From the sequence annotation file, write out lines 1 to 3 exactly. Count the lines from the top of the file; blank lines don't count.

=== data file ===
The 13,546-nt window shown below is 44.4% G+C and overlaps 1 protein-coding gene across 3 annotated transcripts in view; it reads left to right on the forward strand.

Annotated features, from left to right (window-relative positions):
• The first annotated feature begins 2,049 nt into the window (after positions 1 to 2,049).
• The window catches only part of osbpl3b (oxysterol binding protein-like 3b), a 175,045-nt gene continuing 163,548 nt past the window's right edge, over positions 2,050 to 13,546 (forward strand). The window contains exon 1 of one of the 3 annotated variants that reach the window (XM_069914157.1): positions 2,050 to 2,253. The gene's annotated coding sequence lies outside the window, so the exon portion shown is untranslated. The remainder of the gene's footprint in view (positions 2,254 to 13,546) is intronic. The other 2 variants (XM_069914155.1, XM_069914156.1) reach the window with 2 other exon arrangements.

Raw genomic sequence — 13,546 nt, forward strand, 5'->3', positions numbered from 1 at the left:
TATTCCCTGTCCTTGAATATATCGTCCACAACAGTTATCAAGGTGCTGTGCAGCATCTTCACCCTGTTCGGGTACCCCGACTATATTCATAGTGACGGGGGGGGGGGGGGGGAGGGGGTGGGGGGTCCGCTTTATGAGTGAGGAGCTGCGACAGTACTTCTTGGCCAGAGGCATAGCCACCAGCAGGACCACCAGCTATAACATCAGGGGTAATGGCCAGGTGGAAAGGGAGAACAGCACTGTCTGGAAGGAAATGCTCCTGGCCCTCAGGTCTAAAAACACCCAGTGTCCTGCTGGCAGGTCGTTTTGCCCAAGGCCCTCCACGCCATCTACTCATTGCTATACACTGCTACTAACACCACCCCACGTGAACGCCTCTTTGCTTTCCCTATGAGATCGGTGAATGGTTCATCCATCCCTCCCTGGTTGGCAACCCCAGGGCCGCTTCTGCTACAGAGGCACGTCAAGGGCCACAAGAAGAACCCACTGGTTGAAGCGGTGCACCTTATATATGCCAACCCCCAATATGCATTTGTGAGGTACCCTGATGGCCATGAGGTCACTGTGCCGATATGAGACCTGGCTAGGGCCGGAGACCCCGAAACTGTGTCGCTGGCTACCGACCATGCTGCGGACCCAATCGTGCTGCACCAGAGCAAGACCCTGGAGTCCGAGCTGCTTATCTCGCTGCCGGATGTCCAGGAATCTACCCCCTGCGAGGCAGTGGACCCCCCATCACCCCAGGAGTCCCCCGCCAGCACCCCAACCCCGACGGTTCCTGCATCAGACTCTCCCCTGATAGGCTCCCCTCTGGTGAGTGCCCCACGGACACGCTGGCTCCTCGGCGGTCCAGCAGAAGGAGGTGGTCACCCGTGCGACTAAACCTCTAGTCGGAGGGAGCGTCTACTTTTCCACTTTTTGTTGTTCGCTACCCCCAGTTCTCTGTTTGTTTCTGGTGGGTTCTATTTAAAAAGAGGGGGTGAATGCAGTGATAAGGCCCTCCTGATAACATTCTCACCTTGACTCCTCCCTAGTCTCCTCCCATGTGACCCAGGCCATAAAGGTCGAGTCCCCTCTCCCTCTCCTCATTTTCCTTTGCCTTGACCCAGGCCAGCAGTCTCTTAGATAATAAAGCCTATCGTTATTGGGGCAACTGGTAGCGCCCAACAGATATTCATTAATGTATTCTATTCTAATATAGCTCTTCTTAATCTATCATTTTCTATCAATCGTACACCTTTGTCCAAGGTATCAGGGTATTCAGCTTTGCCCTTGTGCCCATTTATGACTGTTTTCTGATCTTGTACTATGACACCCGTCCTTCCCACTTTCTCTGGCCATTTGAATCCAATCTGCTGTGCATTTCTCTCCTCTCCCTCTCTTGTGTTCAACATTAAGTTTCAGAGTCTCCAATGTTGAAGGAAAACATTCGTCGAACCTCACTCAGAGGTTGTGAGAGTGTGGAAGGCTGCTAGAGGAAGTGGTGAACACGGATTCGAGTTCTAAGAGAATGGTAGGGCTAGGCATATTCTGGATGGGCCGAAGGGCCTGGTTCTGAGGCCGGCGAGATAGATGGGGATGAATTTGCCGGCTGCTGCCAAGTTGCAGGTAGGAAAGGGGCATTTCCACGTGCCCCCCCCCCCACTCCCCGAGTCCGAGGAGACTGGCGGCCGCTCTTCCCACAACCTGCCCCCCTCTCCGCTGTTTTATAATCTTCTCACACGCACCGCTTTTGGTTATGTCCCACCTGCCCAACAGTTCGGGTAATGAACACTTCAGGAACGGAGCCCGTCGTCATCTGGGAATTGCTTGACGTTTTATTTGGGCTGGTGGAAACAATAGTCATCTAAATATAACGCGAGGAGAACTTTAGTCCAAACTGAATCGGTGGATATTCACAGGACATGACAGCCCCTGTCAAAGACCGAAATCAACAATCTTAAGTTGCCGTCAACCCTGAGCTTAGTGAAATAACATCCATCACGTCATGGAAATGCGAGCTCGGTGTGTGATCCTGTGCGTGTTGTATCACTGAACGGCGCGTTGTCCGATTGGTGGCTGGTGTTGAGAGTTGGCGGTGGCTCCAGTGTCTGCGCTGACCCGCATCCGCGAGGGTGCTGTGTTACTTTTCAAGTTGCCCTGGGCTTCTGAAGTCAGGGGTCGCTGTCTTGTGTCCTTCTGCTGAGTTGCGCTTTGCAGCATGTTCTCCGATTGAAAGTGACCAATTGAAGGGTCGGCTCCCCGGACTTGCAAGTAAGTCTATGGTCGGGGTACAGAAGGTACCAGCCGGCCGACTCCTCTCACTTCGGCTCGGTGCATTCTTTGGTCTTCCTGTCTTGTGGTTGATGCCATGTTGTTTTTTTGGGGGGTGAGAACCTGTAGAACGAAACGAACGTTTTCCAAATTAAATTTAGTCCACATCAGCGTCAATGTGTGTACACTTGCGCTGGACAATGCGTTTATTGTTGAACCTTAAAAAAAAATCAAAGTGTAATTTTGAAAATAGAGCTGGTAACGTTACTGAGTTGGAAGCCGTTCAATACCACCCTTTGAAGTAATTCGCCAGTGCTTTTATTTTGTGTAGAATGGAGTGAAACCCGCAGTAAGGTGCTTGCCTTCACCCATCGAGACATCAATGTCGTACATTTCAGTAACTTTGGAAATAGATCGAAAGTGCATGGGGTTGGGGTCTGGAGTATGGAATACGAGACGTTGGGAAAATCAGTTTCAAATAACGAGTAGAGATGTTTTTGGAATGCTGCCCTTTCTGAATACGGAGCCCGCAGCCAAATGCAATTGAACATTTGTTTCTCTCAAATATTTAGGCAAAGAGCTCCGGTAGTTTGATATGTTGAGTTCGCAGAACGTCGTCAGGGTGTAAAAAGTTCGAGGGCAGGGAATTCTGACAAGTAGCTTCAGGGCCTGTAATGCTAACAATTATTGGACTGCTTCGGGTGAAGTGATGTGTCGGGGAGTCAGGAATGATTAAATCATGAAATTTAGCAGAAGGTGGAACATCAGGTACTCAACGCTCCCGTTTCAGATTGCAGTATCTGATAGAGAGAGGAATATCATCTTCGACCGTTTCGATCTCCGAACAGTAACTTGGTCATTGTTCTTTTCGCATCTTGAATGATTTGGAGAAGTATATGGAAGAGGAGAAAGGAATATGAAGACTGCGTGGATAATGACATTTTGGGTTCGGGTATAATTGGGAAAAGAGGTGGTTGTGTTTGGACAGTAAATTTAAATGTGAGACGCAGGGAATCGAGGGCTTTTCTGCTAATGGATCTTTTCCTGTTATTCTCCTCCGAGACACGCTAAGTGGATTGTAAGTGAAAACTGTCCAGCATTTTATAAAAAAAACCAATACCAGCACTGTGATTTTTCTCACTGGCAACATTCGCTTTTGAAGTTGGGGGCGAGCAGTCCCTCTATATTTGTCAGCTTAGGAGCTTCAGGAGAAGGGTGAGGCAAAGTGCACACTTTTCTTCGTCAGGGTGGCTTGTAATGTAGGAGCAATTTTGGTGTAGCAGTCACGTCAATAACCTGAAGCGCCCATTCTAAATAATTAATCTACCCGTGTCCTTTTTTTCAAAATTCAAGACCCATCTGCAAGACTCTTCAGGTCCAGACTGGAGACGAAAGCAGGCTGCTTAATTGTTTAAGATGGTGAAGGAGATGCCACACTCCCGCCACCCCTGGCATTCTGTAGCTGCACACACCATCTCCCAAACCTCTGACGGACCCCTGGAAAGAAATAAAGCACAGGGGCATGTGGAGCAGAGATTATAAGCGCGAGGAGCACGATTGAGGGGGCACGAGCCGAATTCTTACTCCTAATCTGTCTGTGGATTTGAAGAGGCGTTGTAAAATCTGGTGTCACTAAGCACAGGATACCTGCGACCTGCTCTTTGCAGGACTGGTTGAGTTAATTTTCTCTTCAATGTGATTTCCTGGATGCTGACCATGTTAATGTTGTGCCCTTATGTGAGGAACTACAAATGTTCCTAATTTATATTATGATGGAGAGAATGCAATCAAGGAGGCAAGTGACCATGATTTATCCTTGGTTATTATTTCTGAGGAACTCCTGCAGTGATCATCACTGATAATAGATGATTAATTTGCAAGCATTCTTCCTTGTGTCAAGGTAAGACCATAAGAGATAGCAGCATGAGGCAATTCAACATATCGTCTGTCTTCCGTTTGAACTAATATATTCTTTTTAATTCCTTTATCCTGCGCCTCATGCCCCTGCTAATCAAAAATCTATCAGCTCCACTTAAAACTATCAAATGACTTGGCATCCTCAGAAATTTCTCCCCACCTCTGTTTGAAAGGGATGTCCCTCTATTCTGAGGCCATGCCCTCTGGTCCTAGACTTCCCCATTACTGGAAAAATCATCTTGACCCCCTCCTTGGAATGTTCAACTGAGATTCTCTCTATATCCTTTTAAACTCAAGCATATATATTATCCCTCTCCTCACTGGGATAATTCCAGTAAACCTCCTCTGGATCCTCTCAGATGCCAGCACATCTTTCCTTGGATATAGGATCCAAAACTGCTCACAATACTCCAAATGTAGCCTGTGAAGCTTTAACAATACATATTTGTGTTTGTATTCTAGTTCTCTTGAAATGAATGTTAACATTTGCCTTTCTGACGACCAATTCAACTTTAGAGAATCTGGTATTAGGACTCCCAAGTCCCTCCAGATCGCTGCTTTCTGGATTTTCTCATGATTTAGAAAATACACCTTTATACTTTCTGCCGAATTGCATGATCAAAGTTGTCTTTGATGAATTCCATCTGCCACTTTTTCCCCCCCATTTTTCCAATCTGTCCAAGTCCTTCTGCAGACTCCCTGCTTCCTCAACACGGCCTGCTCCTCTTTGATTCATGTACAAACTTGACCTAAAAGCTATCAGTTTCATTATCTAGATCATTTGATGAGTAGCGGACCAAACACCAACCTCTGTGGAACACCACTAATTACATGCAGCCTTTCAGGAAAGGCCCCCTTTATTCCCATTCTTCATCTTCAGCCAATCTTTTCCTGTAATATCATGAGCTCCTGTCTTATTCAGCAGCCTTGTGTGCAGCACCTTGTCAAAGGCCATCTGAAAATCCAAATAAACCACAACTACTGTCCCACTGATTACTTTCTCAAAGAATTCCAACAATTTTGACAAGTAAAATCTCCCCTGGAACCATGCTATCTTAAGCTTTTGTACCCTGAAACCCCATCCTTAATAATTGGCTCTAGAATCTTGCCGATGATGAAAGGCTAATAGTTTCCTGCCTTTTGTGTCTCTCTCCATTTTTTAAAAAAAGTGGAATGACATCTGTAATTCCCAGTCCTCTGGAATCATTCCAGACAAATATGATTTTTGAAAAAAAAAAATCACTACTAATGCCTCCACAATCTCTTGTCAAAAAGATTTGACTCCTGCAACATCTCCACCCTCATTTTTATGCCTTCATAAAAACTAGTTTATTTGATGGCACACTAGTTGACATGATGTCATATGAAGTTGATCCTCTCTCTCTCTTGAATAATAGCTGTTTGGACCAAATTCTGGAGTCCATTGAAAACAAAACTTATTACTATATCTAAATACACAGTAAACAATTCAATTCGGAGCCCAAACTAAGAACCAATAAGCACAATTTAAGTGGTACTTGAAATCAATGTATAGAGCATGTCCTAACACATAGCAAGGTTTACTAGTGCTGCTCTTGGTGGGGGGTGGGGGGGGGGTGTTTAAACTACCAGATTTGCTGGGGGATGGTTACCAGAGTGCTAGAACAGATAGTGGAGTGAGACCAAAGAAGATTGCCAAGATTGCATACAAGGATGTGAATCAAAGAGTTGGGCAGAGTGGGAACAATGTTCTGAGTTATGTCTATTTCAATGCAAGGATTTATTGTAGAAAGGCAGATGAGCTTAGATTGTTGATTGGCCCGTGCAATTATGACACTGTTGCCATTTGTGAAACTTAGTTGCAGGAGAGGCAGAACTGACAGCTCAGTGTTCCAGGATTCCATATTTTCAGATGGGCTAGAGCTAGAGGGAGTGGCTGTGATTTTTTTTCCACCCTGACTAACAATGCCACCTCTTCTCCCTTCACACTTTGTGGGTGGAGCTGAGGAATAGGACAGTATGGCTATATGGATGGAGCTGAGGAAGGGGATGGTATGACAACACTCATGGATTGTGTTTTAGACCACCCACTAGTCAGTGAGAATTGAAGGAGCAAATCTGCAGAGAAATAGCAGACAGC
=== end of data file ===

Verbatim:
The 13,546-nt window shown below is 44.4% G+C and overlaps 1 protein-coding gene across 3 annotated transcripts in view; it reads left to right on the forward strand.

Annotated features, from left to right (window-relative positions):
• The first annotated feature begins 2,049 nt into the window (after positions 1 to 2,049).